System Removes Oil Mist and Smoke from Air

Designed to extract oil smoke and mist from the environment, the Clean Air America ScandMist oil mist removal system uses a three-stage process for most applications where the first two stages are designed specifically for emulsion or neat oil, and the third filter is a H13 HEPA (99.995 percent).

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Designed to extract oil smoke and mist from the environment, the Clean Air America ScandMist oil mist removal system uses a three-stage process for most applications where the first two stages are designed specifically for emulsion or neat oil, and the third filter is a H13 HEPA (99.995 percent).

The first stage oil coalescer filters operate by collecting the oil or coolant and allowing it to drain to the base of the ScandMist unit. The filters do not absorb the oil, but rather coalesce it until it is heavy enough to drain. Contaminated air passes through the filter media. As it does so, the oil particles are attracted to the oleophobic fibers. The oil droplets continue to collide with the fiber, causing the oil droplets to gain in mass. As the oil drop becomes bigger, it becomes heavy enough to fall against the airflow to the base of the unit, where it can be collected or drained straight back to the machine tool sump.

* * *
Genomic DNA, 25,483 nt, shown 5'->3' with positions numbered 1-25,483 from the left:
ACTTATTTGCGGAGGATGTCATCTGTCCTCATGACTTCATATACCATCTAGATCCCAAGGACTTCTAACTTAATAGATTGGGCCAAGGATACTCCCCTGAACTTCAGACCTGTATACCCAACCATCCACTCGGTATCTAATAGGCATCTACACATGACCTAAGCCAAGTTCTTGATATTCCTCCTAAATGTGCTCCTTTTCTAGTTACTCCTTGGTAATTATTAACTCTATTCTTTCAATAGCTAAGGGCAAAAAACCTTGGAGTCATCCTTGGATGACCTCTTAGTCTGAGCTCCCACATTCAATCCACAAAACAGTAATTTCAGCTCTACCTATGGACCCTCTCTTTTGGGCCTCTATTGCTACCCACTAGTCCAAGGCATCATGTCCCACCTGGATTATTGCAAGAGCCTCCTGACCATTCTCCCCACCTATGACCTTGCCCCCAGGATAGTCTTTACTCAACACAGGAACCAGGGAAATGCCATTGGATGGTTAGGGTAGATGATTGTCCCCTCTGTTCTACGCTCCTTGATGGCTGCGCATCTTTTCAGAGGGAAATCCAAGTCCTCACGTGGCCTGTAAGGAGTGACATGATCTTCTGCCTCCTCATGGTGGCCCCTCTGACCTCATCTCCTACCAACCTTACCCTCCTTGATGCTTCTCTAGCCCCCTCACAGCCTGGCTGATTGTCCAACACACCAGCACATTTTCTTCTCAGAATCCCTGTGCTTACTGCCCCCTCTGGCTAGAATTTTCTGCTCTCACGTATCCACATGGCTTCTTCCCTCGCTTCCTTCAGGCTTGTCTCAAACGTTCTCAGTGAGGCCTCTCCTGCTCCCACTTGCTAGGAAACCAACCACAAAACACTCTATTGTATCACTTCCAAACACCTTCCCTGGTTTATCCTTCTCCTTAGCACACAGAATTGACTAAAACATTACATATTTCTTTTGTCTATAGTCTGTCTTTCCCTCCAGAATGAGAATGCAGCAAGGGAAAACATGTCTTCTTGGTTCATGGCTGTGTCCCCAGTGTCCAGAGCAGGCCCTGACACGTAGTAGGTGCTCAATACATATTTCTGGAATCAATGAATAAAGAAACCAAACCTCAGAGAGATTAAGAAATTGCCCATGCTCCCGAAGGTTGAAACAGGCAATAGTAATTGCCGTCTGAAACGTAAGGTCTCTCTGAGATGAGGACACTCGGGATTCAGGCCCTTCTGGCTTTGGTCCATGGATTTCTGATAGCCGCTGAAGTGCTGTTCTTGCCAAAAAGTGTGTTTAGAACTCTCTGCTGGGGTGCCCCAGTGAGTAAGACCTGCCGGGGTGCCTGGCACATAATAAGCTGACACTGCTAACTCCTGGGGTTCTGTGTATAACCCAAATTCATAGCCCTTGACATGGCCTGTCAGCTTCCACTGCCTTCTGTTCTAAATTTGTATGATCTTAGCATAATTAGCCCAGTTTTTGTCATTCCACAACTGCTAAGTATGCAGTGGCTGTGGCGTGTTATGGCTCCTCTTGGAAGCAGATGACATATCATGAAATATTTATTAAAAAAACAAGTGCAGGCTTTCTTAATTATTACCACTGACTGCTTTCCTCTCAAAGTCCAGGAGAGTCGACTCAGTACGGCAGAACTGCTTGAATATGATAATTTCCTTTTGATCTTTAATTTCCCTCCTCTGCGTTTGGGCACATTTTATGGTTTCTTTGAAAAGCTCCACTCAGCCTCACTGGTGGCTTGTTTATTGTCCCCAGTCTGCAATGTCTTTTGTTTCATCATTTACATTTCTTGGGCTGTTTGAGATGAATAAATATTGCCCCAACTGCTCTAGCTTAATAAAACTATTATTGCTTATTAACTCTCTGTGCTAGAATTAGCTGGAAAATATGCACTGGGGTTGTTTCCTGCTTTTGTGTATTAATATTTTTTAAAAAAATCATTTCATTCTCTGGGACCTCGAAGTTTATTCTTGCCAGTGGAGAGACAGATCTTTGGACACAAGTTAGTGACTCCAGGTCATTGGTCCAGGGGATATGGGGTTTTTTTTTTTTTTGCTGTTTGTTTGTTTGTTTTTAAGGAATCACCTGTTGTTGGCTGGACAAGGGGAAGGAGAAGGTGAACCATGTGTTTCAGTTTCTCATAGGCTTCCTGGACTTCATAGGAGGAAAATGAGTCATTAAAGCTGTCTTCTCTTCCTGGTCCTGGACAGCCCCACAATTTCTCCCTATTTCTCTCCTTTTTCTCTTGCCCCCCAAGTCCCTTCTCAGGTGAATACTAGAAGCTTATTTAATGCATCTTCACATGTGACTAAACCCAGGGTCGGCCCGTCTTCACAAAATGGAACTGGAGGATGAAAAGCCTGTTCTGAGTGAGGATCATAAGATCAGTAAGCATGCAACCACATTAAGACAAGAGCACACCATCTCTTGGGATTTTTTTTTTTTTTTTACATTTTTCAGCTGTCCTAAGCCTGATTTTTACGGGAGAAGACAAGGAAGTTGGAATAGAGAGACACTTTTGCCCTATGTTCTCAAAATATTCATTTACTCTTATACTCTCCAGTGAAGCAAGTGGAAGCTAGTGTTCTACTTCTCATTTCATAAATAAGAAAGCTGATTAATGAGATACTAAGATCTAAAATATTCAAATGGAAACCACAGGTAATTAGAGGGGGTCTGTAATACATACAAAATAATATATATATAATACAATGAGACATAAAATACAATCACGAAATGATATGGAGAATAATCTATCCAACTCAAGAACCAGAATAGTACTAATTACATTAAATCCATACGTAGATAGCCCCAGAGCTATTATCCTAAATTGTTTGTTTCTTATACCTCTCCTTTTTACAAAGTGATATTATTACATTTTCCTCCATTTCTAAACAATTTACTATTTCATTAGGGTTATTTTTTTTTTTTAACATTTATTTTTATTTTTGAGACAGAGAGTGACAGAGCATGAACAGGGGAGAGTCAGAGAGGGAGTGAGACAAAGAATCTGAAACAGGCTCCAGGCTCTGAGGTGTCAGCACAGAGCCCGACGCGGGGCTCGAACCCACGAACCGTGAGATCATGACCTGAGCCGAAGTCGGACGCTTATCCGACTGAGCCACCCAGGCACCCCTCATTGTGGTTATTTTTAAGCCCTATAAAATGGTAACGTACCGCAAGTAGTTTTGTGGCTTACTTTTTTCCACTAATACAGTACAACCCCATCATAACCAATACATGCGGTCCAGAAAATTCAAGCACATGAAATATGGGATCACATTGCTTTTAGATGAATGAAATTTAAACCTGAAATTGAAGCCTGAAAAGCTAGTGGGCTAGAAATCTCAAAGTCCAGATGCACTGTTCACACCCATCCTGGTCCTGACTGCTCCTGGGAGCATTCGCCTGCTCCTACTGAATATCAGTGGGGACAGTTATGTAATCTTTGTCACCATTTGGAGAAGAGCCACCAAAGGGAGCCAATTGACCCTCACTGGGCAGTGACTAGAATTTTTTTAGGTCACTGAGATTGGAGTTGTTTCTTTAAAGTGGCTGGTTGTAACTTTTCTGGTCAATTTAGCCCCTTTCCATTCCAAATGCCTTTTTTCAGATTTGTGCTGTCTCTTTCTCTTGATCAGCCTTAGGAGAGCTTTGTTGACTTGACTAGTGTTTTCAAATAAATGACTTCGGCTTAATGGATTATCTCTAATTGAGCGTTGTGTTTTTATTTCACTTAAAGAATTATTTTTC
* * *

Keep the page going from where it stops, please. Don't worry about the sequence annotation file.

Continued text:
In stage 2, the “scrubbed” air is then passed through a highly efficient coalescer where the coalescing process is repeated. After this second filtration stage, the air is on average 95-98 percent free from oil mist, the company says.

The third filtration stage is designed to completely clean the remaining air to a standard far higher than the surrounding ambient air. Using a HEPA filter, this final stage ensures that fine, sub-micron particles (trace oil, smoke, bacteria, pollen and spores) are trapped and not allowed to return to the workshop. HEPA filters (grade H13 EN1822) operate at 99.95 percent efficiency at 0.3 micron. This means that in a workshop environment, effectively all hazardous particles are trapped, ensuring only clinically clean air is returned to the workshop.

Oil extracted from the air can be recovered and recycled. In most cases, the unit returns the filtered air directly to the shop, reducing energy costs and making for more balanced ventilation, according to Clean Air America.